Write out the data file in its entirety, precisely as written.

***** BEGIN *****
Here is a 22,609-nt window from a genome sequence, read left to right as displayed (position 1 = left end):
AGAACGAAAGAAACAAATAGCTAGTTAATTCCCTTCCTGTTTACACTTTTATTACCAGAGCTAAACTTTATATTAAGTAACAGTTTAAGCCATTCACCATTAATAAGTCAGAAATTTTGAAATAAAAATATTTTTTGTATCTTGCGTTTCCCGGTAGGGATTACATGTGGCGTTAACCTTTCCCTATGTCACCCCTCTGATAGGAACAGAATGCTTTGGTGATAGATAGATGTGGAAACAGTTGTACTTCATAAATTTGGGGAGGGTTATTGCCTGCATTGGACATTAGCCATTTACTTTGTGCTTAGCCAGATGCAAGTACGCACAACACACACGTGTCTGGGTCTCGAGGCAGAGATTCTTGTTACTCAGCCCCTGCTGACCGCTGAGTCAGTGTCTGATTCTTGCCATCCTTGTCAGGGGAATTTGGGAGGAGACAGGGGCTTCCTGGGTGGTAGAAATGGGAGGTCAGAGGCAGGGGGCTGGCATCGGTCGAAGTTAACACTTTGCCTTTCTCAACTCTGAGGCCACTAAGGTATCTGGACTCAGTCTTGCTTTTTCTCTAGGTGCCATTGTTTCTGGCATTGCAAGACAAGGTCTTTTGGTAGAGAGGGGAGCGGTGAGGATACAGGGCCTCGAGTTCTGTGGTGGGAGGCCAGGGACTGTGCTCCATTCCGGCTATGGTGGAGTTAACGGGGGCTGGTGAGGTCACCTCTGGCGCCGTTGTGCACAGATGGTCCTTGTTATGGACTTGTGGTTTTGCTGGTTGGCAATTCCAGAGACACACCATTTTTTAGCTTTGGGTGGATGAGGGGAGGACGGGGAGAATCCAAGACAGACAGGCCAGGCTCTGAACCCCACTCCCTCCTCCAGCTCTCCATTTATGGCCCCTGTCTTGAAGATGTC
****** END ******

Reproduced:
Here is a 22,609-nt window from a genome sequence, read left to right as displayed (position 1 = left end):
AGAACGAAAGAAACAAATAGCTAGTTAATTCCCTTCCTGTTTACACTTTTATTACCAGAGCTAAACTTTATATTAAGTAACAGTTTAAGCCATTCACCATTAATAAGTCAGAAATTTTGAAATAAAAATATTTTTTGTATCTTGCGTTTCCCGGTAGGGATTACATGTGGCGTTAACCTTTCCCTATGTCACCCCTCTGATAGGAACAGAATGCTTTGGTGATAGATAGATGTGGAAACAGTTGTACTTCATAAATTTGGGGAGGGTTATTGCCTGCATTGGACATTAGCCATTTACTTTGTGCTTAGCCAGATGCAAGTACGCACAACACACACGTGTCTGGGTCTCGAGGCAGAGATTCTTGTTACTCAGCCCCTGCTGACCGCTGAGTCAGTGTCTGATTCTTGCCATCCTTGTCAGGGGAATTTGGGAGGAGACAGGGGCTTCCTGGGTGGTAGAAATGGGAGGTCAGAGGCAGGGGGCTGGCATCGGTCGAAGTTAACACTTTGCCTTTCTCAACTCTGAGGCCACTAAGGTATCTGGACTCAGTCTTGCTTTTTCTCTAGGTGCCATTGTTTCTGGCATTGCAAGACAAGGTCTTTTGGTAGAGAGGGGAGCGGTGAGGATACAGGGCCTCGAGTTCTGTGGTGGGAGGCCAGGGACTGTGCTCCATTCCGGCTATGGTGGAGTTAACGGGGGCTGGTGAGGTCACCTCTGGCGCCGTTGTGCACAGATGGTCCTTGTTATGGACTTGTGGTTTTGCTGGTTGGCAATTCCAGAGACACACCATTTTTTAGCTTTGGGTGGATGAGGGGAGGACGGGGAGAATCCAAGACAGACAGGCCAGGCTCTGAACCCCACTCCCTCCTCCAGCTCTCCATTTATGGCCCCTGTCTTGAAGATGTC